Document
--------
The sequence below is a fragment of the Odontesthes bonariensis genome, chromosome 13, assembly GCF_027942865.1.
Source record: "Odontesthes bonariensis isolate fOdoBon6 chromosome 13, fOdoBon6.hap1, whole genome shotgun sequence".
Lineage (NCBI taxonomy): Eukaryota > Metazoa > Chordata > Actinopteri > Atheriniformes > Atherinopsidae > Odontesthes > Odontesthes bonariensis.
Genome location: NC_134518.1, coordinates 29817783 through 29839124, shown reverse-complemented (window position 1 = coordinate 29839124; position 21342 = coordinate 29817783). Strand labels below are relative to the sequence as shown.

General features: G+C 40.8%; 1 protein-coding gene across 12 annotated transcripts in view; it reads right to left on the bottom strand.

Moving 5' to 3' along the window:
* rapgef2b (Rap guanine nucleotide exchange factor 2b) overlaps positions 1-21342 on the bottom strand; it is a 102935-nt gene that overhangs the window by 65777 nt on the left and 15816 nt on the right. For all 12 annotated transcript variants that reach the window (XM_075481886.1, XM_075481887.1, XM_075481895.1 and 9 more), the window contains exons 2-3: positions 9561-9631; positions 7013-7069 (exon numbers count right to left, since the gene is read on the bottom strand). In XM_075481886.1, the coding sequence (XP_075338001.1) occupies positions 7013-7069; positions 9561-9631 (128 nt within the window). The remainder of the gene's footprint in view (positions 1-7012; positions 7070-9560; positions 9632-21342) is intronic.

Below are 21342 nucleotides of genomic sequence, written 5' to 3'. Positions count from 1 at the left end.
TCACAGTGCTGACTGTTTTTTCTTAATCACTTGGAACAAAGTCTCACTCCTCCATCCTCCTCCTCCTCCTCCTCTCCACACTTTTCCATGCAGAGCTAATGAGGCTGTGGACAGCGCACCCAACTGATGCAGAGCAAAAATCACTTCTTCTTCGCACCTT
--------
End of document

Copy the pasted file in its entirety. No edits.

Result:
The sequence below is a fragment of the Odontesthes bonariensis genome, chromosome 13, assembly GCF_027942865.1.
Source record: "Odontesthes bonariensis isolate fOdoBon6 chromosome 13, fOdoBon6.hap1, whole genome shotgun sequence".
Lineage (NCBI taxonomy): Eukaryota > Metazoa > Chordata > Actinopteri > Atheriniformes > Atherinopsidae > Odontesthes > Odontesthes bonariensis.
Genome location: NC_134518.1, coordinates 29817783 through 29839124, shown reverse-complemented (window position 1 = coordinate 29839124; position 21342 = coordinate 29817783). Strand labels below are relative to the sequence as shown.

General features: G+C 40.8%; 1 protein-coding gene across 12 annotated transcripts in view; it reads right to left on the bottom strand.

Moving 5' to 3' along the window:
* rapgef2b (Rap guanine nucleotide exchange factor 2b) overlaps positions 1-21342 on the bottom strand; it is a 102935-nt gene that overhangs the window by 65777 nt on the left and 15816 nt on the right. For all 12 annotated transcript variants that reach the window (XM_075481886.1, XM_075481887.1, XM_075481895.1 and 9 more), the window contains exons 2-3: positions 9561-9631; positions 7013-7069 (exon numbers count right to left, since the gene is read on the bottom strand). In XM_075481886.1, the coding sequence (XP_075338001.1) occupies positions 7013-7069; positions 9561-9631 (128 nt within the window). The remainder of the gene's footprint in view (positions 1-7012; positions 7070-9560; positions 9632-21342) is intronic.

Below are 21342 nucleotides of genomic sequence, written 5' to 3'. Positions count from 1 at the left end.
TCACAGTGCTGACTGTTTTTTCTTAATCACTTGGAACAAAGTCTCACTCCTCCATCCTCCTCCTCCTCCTCCTCTCCACACTTTTCCATGCAGAGCTAATGAGGCTGTGGACAGCGCACCCAACTGATGCAGAGCAAAAATCACTTCTTCTTCGCACCTT